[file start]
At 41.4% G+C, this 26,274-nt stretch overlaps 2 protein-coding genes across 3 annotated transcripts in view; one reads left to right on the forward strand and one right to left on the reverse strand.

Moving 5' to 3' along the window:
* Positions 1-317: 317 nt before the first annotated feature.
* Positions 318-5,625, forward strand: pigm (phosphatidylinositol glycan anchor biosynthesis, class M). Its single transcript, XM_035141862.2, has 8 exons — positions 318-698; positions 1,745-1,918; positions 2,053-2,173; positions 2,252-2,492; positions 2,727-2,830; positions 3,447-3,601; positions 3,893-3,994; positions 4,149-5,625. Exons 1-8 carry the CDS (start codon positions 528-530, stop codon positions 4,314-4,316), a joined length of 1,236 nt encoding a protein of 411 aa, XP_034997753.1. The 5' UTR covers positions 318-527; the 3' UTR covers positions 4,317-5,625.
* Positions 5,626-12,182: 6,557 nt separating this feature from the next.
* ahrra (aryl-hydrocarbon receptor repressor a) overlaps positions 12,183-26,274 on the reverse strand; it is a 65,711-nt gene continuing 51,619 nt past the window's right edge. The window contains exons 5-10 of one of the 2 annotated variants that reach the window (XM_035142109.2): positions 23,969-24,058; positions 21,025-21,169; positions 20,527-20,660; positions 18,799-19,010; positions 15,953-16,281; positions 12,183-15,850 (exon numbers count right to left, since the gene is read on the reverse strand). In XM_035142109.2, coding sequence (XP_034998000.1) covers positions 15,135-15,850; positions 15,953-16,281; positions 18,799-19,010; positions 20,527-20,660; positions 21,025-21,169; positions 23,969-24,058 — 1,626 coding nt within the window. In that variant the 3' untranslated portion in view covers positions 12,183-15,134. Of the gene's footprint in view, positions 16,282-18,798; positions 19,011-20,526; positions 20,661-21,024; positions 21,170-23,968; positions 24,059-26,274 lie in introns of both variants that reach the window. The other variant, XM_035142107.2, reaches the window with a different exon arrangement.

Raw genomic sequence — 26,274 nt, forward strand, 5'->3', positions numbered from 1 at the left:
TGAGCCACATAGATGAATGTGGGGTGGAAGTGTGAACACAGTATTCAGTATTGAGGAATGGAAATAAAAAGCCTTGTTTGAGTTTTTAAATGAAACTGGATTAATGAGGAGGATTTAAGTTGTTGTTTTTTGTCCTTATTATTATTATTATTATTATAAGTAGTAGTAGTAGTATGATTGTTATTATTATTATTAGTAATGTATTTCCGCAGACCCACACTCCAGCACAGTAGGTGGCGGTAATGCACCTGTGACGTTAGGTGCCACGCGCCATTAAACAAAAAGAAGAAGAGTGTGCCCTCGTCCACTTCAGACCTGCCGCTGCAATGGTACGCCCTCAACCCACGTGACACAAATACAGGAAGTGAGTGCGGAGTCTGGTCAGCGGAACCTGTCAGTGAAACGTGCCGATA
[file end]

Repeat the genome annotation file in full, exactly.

At 41.4% G+C, this 26,274-nt stretch overlaps 2 protein-coding genes across 3 annotated transcripts in view; one reads left to right on the forward strand and one right to left on the reverse strand.

Moving 5' to 3' along the window:
* Positions 1-317: 317 nt before the first annotated feature.
* Positions 318-5,625, forward strand: pigm (phosphatidylinositol glycan anchor biosynthesis, class M). Its single transcript, XM_035141862.2, has 8 exons — positions 318-698; positions 1,745-1,918; positions 2,053-2,173; positions 2,252-2,492; positions 2,727-2,830; positions 3,447-3,601; positions 3,893-3,994; positions 4,149-5,625. Exons 1-8 carry the CDS (start codon positions 528-530, stop codon positions 4,314-4,316), a joined length of 1,236 nt encoding a protein of 411 aa, XP_034997753.1. The 5' UTR covers positions 318-527; the 3' UTR covers positions 4,317-5,625.
* Positions 5,626-12,182: 6,557 nt separating this feature from the next.
* ahrra (aryl-hydrocarbon receptor repressor a) overlaps positions 12,183-26,274 on the reverse strand; it is a 65,711-nt gene continuing 51,619 nt past the window's right edge. The window contains exons 5-10 of one of the 2 annotated variants that reach the window (XM_035142109.2): positions 23,969-24,058; positions 21,025-21,169; positions 20,527-20,660; positions 18,799-19,010; positions 15,953-16,281; positions 12,183-15,850 (exon numbers count right to left, since the gene is read on the reverse strand). In XM_035142109.2, coding sequence (XP_034998000.1) covers positions 15,135-15,850; positions 15,953-16,281; positions 18,799-19,010; positions 20,527-20,660; positions 21,025-21,169; positions 23,969-24,058 — 1,626 coding nt within the window. In that variant the 3' untranslated portion in view covers positions 12,183-15,134. Of the gene's footprint in view, positions 16,282-18,798; positions 19,011-20,526; positions 20,661-21,024; positions 21,170-23,968; positions 24,059-26,274 lie in introns of both variants that reach the window. The other variant, XM_035142107.2, reaches the window with a different exon arrangement.

Raw genomic sequence — 26,274 nt, forward strand, 5'->3', positions numbered from 1 at the left:
TGAGCCACATAGATGAATGTGGGGTGGAAGTGTGAACACAGTATTCAGTATTGAGGAATGGAAATAAAAAGCCTTGTTTGAGTTTTTAAATGAAACTGGATTAATGAGGAGGATTTAAGTTGTTGTTTTTTGTCCTTATTATTATTATTATTATTATAAGTAGTAGTAGTAGTATGATTGTTATTATTATTATTAGTAATGTATTTCCGCAGACCCACACTCCAGCACAGTAGGTGGCGGTAATGCACCTGTGACGTTAGGTGCCACGCGCCATTAAACAAAAAGAAGAAGAGTGTGCCCTCGTCCACTTCAGACCTGCCGCTGCAATGGTACGCCCTCAACCCACGTGACACAAATACAGGAAGTGAGTGCGGAGTCTGGTCAGCGGAACCTGTCAGTGAAACGTGCCGATA